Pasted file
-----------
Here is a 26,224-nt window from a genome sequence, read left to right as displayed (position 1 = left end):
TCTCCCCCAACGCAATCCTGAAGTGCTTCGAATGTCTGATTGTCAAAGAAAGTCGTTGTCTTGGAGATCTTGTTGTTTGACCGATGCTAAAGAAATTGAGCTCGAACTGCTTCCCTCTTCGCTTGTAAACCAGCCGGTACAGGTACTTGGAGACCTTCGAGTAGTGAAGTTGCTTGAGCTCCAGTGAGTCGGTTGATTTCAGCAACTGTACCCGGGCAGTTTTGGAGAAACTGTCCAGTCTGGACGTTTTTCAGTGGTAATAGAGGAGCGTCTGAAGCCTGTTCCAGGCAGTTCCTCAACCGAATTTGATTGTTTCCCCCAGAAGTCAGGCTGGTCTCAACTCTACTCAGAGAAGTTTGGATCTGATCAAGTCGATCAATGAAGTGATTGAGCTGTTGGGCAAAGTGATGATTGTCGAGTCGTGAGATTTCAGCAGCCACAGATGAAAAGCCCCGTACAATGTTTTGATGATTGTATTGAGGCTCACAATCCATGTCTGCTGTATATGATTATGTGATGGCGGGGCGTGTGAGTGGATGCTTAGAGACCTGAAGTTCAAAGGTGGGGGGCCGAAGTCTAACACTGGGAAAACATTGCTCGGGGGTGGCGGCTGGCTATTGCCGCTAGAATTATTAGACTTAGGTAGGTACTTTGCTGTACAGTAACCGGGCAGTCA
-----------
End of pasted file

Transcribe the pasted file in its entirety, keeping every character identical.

Here is a 26,224-nt window from a genome sequence, read left to right as displayed (position 1 = left end):
TCTCCCCCAACGCAATCCTGAAGTGCTTCGAATGTCTGATTGTCAAAGAAAGTCGTTGTCTTGGAGATCTTGTTGTTTGACCGATGCTAAAGAAATTGAGCTCGAACTGCTTCCCTCTTCGCTTGTAAACCAGCCGGTACAGGTACTTGGAGACCTTCGAGTAGTGAAGTTGCTTGAGCTCCAGTGAGTCGGTTGATTTCAGCAACTGTACCCGGGCAGTTTTGGAGAAACTGTCCAGTCTGGACGTTTTTCAGTGGTAATAGAGGAGCGTCTGAAGCCTGTTCCAGGCAGTTCCTCAACCGAATTTGATTGTTTCCCCCAGAAGTCAGGCTGGTCTCAACTCTACTCAGAGAAGTTTGGATCTGATCAAGTCGATCAATGAAGTGATTGAGCTGTTGGGCAAAGTGATGATTGTCGAGTCGTGAGATTTCAGCAGCCACAGATGAAAAGCCCCGTACAATGTTTTGATGATTGTATTGAGGCTCACAATCCATGTCTGCTGTATATGATTATGTGATGGCGGGGCGTGTGAGTGGATGCTTAGAGACCTGAAGTTCAAAGGTGGGGGGCCGAAGTCTAACACTGGGAAAACATTGCTCGGGGGTGGCGGCTGGCTATTGCCGCTAGAATTATTAGACTTAGGTAGGTACTTTGCTGTACAGTAACCGGGCAGTCA